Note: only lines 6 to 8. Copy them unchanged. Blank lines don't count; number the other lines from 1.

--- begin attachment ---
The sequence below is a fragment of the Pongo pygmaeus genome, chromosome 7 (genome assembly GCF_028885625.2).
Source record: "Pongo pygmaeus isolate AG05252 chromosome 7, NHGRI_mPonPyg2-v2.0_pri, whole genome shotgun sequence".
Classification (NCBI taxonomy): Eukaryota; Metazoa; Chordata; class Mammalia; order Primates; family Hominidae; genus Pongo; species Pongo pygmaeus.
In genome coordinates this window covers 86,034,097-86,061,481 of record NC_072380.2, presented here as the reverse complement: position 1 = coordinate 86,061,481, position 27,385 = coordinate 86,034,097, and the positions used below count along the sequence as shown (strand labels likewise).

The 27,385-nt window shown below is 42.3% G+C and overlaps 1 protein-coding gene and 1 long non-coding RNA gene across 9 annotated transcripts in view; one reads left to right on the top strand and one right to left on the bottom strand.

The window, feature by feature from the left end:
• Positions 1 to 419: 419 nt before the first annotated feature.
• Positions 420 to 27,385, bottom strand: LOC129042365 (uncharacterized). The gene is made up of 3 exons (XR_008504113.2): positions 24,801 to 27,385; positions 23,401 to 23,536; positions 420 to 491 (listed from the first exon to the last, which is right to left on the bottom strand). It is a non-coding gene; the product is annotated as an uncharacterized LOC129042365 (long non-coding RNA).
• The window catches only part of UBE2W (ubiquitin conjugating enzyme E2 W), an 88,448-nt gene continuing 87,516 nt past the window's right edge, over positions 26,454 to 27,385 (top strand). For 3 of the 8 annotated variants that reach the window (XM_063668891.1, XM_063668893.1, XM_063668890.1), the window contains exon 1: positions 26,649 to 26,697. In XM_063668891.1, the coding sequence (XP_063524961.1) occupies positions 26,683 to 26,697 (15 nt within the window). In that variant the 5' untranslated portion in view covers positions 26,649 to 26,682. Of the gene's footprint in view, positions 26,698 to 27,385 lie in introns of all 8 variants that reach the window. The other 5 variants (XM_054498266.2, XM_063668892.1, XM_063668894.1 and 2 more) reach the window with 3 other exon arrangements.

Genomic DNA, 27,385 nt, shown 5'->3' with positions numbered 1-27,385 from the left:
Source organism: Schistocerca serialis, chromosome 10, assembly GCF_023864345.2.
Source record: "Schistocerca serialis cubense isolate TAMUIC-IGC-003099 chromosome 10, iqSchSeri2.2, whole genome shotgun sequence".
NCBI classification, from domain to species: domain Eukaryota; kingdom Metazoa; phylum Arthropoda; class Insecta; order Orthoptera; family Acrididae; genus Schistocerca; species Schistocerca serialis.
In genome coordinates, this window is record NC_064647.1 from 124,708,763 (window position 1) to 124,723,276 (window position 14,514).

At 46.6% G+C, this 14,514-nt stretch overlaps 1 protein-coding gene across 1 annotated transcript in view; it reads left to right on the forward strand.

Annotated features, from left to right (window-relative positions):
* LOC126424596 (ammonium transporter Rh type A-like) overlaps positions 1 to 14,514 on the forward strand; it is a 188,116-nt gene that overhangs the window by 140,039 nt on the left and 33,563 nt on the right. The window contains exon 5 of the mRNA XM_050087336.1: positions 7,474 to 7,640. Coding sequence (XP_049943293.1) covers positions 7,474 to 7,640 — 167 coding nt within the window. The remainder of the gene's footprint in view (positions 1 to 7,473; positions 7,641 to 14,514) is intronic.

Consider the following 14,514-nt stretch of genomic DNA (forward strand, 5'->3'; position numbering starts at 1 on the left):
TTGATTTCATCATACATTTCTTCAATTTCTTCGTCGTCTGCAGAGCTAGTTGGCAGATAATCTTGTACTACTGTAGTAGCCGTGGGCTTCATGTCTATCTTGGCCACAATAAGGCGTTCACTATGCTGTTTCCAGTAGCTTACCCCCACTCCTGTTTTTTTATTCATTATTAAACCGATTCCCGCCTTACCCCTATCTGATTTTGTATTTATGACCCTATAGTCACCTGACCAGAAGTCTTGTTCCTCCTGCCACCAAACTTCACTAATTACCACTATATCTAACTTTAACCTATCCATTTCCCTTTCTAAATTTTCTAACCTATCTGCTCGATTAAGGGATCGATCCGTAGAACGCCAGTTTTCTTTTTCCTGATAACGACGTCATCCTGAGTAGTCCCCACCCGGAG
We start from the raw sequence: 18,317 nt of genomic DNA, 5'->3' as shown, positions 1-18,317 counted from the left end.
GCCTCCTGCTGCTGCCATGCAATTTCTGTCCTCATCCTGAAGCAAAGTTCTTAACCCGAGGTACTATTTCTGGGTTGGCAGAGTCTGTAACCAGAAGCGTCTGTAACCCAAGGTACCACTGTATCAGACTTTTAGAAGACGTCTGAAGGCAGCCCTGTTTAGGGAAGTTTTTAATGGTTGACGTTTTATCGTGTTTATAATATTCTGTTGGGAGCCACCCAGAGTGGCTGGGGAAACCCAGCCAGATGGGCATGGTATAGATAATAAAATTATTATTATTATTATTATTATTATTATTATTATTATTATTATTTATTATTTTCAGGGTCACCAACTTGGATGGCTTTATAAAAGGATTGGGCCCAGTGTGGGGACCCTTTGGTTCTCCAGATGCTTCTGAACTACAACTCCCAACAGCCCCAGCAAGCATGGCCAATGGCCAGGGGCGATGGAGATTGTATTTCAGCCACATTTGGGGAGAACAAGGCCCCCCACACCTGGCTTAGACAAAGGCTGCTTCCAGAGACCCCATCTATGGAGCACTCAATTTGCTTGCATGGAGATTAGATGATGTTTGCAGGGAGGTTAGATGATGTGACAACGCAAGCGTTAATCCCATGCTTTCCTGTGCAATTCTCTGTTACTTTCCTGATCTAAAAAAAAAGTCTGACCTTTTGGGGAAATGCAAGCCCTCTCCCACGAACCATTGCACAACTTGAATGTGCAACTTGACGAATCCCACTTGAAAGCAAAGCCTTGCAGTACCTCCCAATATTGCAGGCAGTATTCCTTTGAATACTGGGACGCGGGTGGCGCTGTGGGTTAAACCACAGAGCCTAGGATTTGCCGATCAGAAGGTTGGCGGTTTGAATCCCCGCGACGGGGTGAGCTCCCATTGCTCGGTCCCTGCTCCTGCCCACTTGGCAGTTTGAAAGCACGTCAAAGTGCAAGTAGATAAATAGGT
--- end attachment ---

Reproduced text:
The window, feature by feature from the left end:
• Positions 1 to 419: 419 nt before the first annotated feature.
• Positions 420 to 27,385, bottom strand: LOC129042365 (uncharacterized). The gene is made up of 3 exons (XR_008504113.2): positions 24,801 to 27,385; positions 23,401 to 23,536; positions 420 to 491 (listed from the first exon to the last, which is right to left on the bottom strand). It is a non-coding gene; the product is annotated as an uncharacterized LOC129042365 (long non-coding RNA).